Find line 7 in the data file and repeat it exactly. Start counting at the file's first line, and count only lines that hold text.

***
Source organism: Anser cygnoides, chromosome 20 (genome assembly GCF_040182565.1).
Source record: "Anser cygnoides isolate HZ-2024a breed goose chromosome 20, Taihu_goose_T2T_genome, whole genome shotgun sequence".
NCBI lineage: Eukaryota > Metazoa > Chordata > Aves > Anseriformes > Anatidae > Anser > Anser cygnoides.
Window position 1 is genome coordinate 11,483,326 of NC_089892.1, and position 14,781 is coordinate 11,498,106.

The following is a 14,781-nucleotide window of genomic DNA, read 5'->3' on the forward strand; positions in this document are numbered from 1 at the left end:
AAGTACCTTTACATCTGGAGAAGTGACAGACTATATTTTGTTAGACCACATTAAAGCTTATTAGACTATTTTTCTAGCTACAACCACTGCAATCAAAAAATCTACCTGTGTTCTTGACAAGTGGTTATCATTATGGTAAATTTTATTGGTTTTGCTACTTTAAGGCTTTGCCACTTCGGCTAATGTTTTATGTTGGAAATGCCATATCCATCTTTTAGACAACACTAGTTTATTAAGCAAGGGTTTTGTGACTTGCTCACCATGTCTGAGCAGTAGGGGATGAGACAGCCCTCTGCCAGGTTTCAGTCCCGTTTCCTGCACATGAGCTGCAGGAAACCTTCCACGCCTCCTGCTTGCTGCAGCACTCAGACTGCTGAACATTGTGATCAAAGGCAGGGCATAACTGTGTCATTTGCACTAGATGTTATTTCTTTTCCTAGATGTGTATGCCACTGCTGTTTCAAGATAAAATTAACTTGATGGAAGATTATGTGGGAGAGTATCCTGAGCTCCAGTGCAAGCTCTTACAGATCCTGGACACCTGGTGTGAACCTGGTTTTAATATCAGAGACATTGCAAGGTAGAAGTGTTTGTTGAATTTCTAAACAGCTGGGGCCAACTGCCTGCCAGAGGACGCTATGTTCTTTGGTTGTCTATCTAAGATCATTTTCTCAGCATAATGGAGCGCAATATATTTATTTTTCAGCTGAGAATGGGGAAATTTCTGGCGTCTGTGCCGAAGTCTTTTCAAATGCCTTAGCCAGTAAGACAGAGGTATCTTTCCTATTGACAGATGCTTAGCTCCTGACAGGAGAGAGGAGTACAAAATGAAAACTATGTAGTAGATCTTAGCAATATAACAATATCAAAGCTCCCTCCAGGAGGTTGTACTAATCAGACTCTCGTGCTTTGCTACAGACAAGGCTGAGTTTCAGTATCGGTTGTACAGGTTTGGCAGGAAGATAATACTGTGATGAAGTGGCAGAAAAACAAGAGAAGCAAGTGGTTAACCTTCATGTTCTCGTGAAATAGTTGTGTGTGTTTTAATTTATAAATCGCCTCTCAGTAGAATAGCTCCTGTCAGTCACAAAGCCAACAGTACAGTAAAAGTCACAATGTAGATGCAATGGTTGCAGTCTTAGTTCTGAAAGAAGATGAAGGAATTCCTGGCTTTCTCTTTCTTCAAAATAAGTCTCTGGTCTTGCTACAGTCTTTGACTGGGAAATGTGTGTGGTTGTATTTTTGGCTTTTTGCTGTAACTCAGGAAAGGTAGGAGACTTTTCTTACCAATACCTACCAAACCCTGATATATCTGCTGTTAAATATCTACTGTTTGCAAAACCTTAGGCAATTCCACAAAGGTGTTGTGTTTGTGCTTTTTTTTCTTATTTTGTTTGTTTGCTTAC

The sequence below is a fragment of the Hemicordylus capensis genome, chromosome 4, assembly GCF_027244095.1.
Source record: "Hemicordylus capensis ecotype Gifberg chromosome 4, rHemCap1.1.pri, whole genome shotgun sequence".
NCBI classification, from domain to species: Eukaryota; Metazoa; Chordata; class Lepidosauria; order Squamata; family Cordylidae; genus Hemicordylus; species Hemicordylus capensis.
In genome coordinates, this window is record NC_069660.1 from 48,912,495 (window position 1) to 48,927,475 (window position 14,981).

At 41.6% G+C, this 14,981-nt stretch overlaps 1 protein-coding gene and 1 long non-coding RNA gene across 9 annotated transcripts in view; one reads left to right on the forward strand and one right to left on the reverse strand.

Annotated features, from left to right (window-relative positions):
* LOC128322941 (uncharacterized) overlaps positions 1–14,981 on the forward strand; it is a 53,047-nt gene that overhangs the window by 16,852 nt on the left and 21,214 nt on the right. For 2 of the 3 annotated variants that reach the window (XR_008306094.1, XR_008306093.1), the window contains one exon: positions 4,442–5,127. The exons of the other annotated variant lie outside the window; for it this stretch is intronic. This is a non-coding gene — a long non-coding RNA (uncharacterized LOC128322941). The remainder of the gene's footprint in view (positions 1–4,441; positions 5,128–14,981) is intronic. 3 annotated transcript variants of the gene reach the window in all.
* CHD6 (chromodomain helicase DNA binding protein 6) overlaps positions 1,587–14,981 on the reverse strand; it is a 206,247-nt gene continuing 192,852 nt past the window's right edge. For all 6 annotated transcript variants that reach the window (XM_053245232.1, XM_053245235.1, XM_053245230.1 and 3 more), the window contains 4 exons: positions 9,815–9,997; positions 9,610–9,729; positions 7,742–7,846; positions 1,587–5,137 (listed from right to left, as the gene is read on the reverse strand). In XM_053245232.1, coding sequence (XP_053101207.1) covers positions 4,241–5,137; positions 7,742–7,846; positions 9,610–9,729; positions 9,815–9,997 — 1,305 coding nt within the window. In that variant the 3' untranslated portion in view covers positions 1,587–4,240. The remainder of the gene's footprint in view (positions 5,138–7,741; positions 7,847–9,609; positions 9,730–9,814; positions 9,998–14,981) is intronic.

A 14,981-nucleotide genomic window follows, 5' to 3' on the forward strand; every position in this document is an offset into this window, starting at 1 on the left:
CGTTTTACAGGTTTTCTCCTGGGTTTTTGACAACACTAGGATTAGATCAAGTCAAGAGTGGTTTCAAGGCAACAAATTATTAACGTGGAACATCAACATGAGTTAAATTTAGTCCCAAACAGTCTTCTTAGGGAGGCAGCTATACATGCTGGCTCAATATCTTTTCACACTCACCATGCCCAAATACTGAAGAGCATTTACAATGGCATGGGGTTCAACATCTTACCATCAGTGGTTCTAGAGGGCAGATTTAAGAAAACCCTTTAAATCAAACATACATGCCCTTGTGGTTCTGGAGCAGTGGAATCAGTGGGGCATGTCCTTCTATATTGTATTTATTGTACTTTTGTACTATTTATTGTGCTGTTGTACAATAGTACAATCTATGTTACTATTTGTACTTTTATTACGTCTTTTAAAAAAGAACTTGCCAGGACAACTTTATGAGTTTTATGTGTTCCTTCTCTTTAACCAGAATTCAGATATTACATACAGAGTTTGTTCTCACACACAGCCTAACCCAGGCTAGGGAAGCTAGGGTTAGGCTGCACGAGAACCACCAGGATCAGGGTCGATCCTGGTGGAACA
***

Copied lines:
The sequence below is a fragment of the Hemicordylus capensis genome, chromosome 4, assembly GCF_027244095.1.